I looked into Japanese life insurance and learnt that my family could claim on it even in the case of my suicide (provided I had been on the policy for 6 months). I thought that this made it bad value for money for me, as I judge the probability of me wanting to suicide as extremely low, and I do not want to pay high premiums caused by payouts to suiciders. Thus, I agree with the arguments above to change Japanese law so that insurance cannot be claimed for suicide by people with debts and families choosing to take a 'noble death'.

0 ( +0 / -0 )

I suppose these people are in a state where their mind is no longer functioning properly. To call them "selfish" misses the point, because it seems they lack the ability for moral judgement. Selfishness, in my opinion, could also show itself in the way we overlook those with problems because we are so busy with our own things.

0 ( +0 / -0 )

@Harry_Gatto - Yes, the railways make HUGE claims against the estate of a person who is killed by train, either accidental or by suicide. Claims are for delays, lost revenue, clean-up, and more. I hear it is tens of millions of yen at minimum, depending on train line, time, etc.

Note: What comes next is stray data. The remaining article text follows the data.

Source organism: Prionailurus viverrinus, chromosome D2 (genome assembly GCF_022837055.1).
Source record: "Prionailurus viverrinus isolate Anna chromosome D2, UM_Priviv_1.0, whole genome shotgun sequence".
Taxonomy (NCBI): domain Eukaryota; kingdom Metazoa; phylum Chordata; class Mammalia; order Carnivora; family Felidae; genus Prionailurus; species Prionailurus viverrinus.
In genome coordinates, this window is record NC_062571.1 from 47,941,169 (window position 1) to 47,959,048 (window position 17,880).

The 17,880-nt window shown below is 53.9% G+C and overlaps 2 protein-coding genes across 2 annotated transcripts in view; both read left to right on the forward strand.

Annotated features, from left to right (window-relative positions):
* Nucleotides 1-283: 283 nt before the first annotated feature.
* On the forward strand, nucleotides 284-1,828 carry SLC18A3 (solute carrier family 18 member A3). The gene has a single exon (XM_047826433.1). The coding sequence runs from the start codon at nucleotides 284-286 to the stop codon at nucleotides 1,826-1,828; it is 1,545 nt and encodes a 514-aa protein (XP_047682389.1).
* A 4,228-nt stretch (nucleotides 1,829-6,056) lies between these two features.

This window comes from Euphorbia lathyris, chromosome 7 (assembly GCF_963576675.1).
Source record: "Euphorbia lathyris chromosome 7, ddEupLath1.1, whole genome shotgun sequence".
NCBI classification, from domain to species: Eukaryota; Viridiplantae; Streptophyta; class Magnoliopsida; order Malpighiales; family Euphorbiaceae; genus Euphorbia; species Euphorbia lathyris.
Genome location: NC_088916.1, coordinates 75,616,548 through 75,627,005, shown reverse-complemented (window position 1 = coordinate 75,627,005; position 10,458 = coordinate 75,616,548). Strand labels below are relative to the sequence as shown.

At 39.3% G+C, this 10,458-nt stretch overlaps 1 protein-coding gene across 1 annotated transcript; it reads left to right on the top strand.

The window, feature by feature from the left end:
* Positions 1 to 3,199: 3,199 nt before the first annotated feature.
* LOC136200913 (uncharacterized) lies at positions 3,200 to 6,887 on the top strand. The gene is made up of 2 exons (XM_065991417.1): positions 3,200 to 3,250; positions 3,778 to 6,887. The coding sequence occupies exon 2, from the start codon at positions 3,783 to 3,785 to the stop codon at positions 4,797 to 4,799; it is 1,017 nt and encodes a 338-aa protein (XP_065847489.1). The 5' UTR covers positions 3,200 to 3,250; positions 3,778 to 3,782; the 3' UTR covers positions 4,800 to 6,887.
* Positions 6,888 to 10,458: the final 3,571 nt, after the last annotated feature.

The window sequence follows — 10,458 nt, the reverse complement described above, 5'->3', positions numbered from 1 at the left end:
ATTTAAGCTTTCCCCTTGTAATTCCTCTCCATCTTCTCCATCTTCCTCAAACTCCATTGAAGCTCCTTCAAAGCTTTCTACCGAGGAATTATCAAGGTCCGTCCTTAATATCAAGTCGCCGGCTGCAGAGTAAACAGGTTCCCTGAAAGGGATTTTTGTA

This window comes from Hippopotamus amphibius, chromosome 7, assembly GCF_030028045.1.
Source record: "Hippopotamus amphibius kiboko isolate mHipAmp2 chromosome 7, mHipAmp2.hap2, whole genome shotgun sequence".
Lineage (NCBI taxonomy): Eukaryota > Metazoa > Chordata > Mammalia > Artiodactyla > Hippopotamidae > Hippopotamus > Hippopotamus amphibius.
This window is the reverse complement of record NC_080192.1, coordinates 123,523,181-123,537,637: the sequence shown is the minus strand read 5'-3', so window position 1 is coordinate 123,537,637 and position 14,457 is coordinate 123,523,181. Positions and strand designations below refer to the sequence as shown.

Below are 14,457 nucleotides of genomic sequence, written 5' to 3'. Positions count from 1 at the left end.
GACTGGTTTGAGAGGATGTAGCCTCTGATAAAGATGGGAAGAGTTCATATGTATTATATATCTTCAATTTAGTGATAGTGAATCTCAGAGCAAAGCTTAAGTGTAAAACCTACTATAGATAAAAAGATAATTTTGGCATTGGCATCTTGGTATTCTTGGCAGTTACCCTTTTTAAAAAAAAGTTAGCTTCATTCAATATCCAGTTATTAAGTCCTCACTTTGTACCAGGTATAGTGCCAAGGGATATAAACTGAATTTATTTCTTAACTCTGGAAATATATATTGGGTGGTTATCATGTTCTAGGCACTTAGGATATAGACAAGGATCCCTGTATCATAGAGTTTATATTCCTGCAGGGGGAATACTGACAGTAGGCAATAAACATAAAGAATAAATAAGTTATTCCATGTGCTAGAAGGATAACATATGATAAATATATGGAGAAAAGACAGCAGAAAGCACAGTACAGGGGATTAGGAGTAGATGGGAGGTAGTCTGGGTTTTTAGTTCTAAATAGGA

Very sad for an already grieving family to get the bill!

0 ( +0 / -0 )

Just another attention seeker. I hope the victims were OK, and don't suffer from this man's selfishness.

-1 ( +1 / -2 )

Japan is rich materialistiscally but spiritually it is a waste land, $$$$$$ does not by happiness, will not make you happy, so how can the Japanese, and for that matter all rich people around the world, Americans, Swiss etc..stop taking their own lives away??

0 ( +0 / -0 )

Just imagine buying bottled water in a train station, than suddenly get hit with blood and body parts. Down right scary !!!!!

I wonder what happened ? I wish they talk to me. My life is more complicated.

0 ( +0 / -0 )

In Fukuoka-Kyushu, we had about 3 suicides this month already, I have no idea what is going on, but if this trend keeps going across Japan....

0 ( +0 / -0 )

Maybe at every train station they should play upbeat music. " Don't worry be happy "

0 ( +0 / -0 )

Are they going to ban the Narita Express? The most useless and least value-for-money train service out there.

0 ( +1 / -1 )

Maybe at every train station they should play upbeat music. " Don't worry be happy "

Whiskeysour - but didn't that singer blow his brains out a few years after recording that reggae classic? Or is that just an urban myth?

-2 ( +0 / -2 )